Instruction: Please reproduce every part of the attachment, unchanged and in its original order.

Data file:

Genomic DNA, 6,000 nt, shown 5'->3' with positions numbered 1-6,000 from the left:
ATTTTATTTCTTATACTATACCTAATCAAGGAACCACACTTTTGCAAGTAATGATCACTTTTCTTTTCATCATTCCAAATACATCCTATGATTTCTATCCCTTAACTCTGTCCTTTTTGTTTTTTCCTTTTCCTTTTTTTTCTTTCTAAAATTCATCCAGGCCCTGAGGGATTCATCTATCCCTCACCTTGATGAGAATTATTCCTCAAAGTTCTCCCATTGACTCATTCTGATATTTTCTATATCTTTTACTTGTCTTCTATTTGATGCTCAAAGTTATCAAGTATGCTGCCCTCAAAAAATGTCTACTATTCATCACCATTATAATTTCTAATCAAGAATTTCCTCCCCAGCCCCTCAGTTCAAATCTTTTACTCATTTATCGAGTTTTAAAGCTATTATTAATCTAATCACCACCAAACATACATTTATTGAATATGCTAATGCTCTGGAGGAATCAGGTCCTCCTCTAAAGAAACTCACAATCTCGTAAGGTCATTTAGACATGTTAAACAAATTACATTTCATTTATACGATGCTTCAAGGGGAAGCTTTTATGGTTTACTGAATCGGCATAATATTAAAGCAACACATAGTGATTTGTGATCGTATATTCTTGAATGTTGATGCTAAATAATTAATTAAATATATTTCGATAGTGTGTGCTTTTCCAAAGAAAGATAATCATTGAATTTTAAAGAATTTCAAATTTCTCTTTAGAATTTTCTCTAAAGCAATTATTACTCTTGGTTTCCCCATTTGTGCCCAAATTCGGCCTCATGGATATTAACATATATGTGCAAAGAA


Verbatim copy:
Genomic DNA, 6,000 nt, shown 5'->3' with positions numbered 1-6,000 from the left:
ATTTTATTTCTTATACTATACCTAATCAAGGAACCACACTTTTGCAAGTAATGATCACTTTTCTTTTCATCATTCCAAATACATCCTATGATTTCTATCCCTTAACTCTGTCCTTTTTGTTTTTTCCTTTTCCTTTTTTTTCTTTCTAAAATTCATCCAGGCCCTGAGGGATTCATCTATCCCTCACCTTGATGAGAATTATTCCTCAAAGTTCTCCCATTGACTCATTCTGATATTTTCTATATCTTTTACTTGTCTTCTATTTGATGCTCAAAGTTATCAAGTATGCTGCCCTCAAAAAATGTCTACTATTCATCACCATTATAATTTCTAATCAAGAATTTCCTCCCCAGCCCCTCAGTTCAAATCTTTTACTCATTTATCGAGTTTTAAAGCTATTATTAATCTAATCACCACCAAACATACATTTATTGAATATGCTAATGCTCTGGAGGAATCAGGTCCTCCTCTAAAGAAACTCACAATCTCGTAAGGTCATTTAGACATGTTAAACAAATTACATTTCATTTATACGATGCTTCAAGGGGAAGCTTTTATGGTTTACTGAATCGGCATAATATTAAAGCAACACATAGTGATTTGTGATCGTATATTCTTGAATGTTGATGCTAAATAATTAATTAAATATATTTCGATAGTGTGTGCTTTTCCAAAGAAAGATAATCATTGAATTTTAAAGAATTTCAAATTTCTCTTTAGAATTTTCTCTAAAGCAATTATTACTCTTGGTTTCCCCATTTGTGCCCAAATTCGGCCTCATGGATATTAACATATATGTGCAAAGAA